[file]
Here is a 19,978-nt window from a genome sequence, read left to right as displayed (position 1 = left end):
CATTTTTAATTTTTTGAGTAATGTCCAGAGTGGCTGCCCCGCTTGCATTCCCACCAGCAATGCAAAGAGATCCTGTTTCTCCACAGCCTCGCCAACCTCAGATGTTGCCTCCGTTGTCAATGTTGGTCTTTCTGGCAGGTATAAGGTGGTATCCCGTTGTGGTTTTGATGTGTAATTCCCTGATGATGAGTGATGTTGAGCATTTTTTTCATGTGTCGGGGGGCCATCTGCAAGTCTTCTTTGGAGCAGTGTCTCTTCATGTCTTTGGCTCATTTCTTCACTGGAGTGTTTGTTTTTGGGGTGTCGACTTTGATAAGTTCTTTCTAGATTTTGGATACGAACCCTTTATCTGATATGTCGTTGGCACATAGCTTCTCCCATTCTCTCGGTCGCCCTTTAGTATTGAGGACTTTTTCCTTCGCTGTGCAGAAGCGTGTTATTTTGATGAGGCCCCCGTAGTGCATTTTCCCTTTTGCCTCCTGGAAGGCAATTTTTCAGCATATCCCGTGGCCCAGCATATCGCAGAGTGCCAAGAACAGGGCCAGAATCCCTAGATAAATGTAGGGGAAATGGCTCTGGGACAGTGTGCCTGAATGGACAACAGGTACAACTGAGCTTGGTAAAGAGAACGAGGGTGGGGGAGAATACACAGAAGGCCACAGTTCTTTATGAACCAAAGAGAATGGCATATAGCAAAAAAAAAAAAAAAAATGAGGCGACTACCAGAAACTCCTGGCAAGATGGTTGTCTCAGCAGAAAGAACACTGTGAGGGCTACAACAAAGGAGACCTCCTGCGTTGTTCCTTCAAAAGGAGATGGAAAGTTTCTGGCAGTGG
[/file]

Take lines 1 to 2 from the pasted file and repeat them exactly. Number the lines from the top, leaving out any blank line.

Here is a 19,978-nt window from a genome sequence, read left to right as displayed (position 1 = left end):
CATTTTTAATTTTTTGAGTAATGTCCAGAGTGGCTGCCCCGCTTGCATTCCCACCAGCAATGCAAAGAGATCCTGTTTCTCCACAGCCTCGCCAACCTCAGATGTTGCCTCCGTTGTCAATGTTGGTCTTTCTGGCAGGTATAAGGTGGTATCCCGTTGTGGTTTTGATGTGTAATTCCCTGATGATGAGTGATGTTGAGCATTTTTTTCATGTGTCGGGGGGCCATCTGCAAGTCTTCTTTGGAGCAGTGTCTCTTCATGTCTTTGGCTCATTTCTTCACTGGAGTGTTTGTTTTTGGGGTGTCGACTTTGATAAGTTCTTTCTAGATTTTGGATACGAACCCTTTATCTGATATGTCGTTGGCACATAGCTTCTCCCATTCTCTCGGTCGCCCTTTAGTATTGAGGACTTTTTCCTTCGCTGTGCAGAAGCGTGTTATTTTGATGAGGCCCCCGTAGTGCATTTTCCCTTTTGCCTCCTGGAAGGCAATTTTTCAGCATATCCCGTGGCCCAGCATATCGCAGAGTGCCAAGAACAGGGCCAGAATCCCTAGATAAATGTAGGGGAAATGGCTCTGGGACAGTGTGCCTGAATGGACAACAGGTACAACTGAGCTTGGTAAAGAGAACGAGGGTGGGGGAGAATACACAGAAGGCCACAGTTCTTTATGAACCAAAGAGAATGGCATATAGCAAAAAAAAAAAAAAAAATGAGGCGACTACCAGAAACTCCTGGCAAGATGGTTGTCTCAGCAGAAAGAACACTGTGAGGGCTACAACAAAGGAGACCTCCTGCGTTGTTCCTTCAAAAGGAGATGGAAAGTTTCTGGCAGTGG